Three incredibly important things I’m learning about about love

So here we are – another Valentine’s Day. Whether you love this day or hate it, we can all learn a few things about love from God’s Word.

If you’ve been to a wedding or even at your wedding, you’ve probably heard 1 Corinthians 13—the famous love passage. Many of us tune out because we’ve heard this passage so many times. Instead of tuning out, I’m trying to tune in and learn from these verses. What I want to do in this short post is share three lessons I’m learning from this beautiful passage on love.

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We use the word “love” all the time. I love college football. I love coffee. And I really love the TV show This Is Us. In the New Testament, we see the word love used in four different ways.

    1. Phileo Love: Friendly love. The kind of love that’s sponsoring your Galentine’s Dinner or whatever it is boys do when they don’t have plans.
    2. Storge Love: Empathetic love. (Pronounced “stor-gay”) This is the type of love that helps you relate to people.
    3. Eros Love: Romantic love. No explanation needed.
    4. Agape Love: God’s love.

In 1 Corinthians, Paul writes to the church in Corinth to a group of people who needed to learn more about the love of God (agape love). In 1 Corinthians 13:4-7, Paul writes:

Love is patient, love is kind. It does not envy, it does not boast, it is not proud. It does not dishonor others, it is not self-seeking, it is not easily angered, it keeps no record of wrongs. Love does not delight in evil but rejoices with the truth. It always protects, always trusts, always hopes, always perseveres.

I’ve read this passage a bunch of times over the past few weeks. Here are three great lessons we can all learn from Paul’s words:

Love is kind.

Sometimes I’m not kind in the words I say or the way I say them. A few weeks ago I was convicted about my lack of kindness as I studied the book of Romans. In Romans 2:4, Paul writes, “Or do you show contempt for the riches of his kindness, forbearance and patience, not realizing that God’s kindness is intended to lead you to repentance?” To repent means to change your mind about sin and change your actions accordingly.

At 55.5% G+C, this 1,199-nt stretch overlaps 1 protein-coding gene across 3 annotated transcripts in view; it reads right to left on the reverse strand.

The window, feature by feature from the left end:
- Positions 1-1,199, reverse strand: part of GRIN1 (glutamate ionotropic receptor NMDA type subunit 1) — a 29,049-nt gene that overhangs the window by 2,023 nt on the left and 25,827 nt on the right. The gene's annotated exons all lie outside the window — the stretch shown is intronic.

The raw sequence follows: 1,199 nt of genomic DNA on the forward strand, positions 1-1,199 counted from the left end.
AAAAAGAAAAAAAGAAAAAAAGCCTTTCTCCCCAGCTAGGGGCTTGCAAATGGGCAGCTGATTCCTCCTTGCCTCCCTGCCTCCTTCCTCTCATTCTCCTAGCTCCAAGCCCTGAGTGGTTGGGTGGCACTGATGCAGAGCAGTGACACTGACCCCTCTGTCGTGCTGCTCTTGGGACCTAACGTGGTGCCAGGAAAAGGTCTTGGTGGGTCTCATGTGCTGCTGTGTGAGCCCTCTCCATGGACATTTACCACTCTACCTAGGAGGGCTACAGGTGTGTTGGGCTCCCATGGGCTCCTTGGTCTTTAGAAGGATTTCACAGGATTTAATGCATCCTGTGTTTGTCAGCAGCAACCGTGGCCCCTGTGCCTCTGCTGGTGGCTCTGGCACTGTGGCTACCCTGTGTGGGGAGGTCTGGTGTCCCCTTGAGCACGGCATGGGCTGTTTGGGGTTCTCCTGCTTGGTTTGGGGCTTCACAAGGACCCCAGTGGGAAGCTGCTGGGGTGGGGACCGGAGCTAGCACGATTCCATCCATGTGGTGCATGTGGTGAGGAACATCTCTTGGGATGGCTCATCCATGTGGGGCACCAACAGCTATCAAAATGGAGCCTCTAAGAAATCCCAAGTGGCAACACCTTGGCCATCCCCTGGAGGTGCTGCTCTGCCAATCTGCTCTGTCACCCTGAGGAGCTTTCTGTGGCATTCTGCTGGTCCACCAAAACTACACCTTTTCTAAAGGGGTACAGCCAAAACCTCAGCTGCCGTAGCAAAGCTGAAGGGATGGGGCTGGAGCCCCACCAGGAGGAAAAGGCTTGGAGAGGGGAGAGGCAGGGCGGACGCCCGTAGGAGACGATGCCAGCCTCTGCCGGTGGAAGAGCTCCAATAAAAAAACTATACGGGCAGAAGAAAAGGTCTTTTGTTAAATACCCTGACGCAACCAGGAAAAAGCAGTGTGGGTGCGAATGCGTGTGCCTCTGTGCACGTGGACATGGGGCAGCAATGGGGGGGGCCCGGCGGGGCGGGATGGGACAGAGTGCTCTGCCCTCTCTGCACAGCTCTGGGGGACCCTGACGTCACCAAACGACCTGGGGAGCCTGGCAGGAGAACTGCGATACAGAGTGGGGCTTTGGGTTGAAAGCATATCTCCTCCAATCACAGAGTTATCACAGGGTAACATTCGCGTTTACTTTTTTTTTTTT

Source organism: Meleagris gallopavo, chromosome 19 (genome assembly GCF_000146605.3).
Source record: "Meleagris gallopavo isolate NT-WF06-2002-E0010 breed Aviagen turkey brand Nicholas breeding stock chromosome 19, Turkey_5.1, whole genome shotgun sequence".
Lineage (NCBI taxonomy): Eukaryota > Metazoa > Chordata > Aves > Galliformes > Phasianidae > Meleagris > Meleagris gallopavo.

For example, let’s say I look at porn on a regular basis. If I repent in a battle with porn, it means I acknowledge the sin and change my actions. I no longer look at porn and do all I can to get rid of temptations that might lead me to look at porn.

Paul says it’s the kindness of God that leads me to repent and change my ways. As a follower of Christ, I should model the kindness of God towards others. Is my love towards my wife, kids, friends, and neighbors marked by kindness?
Questions: How can you be more kind to your spouse and others around you? What’s one thing you could do to show more kindness to those who matter most to you?

Love is not self-seeking.

This might be my least favorite part of this passage. If I get around to writing a second book, I’m planning to write about selfishness in marriage. The reason we fight and quarrel is because of selfish desires that wage war within us (James 4:1).

When I’m selfish, I think of my own needs before my spouse. I put my needs first and her desires second. I think of myself and don’t consider what might best help Kristen. For example, I take the bigger bowl of ice cream, the better seat on the couch, and sit on my butt while she washes dishes or finishes the laundry.

Christ-like, selfless love, on the other hand, puts Kristen’s needs before my own. It does not seek Scott’s best, but God’s best and Kristen’s best. God’s love for us is selfless. If you don’t know why, please read Philippians 2:5-11.

Questions: Where are your relationships marked by selfishness? What can you do to put the needs of others before yourself?

Love keeps no record of wrongs.

When I was growing up, I loved keeping score at baseball games. As an adult, I like keeping stats at my son’s basketball games. Keeping score at sports games is fun for me.

Keeping score in marriage is not nearly as fun. And it’s the opposite of the Gospel and of what God calls us to in marriage.

The Gospel – It’s a good thing God doesn’t keep score against us. If He did, we wouldn’t have a chance (i.e., For all have sinned and fall short of the glory of God, Romans 3:23). Instead of keeping track of our sin score, God cleans the slate through Jesus’ work on the cross.

Marriage – Loves keeps no record of wrongs. In spite of our tendency to keep a list of all the right we’ve done and all the wrong our spouse has done, Paul challenges us, in love, to keep no list of the wrong our spouse has done. Rather, keep a list of all the good they do. Love keeps no record of wrongs.

Questions: Are you keeping score in your marriage? Do you have a list of all the right you’ve done and all the wrong your spouse has done? If so, tear that list up!

1 Corinthians 13 is a rich passage, filled with powerful ways to exemplify God’s love towards us. Celebrate your Valentine’s Day by studying and applying these lessons (and any others) from 1 Corinthians 13.

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This post originally appeared on and was republished with permission. 

Scott Kedersha is the director of premarital and newly married ministries at Watermark Community Church in Dallas, TX. He’s a loyal husband and father to four boys.

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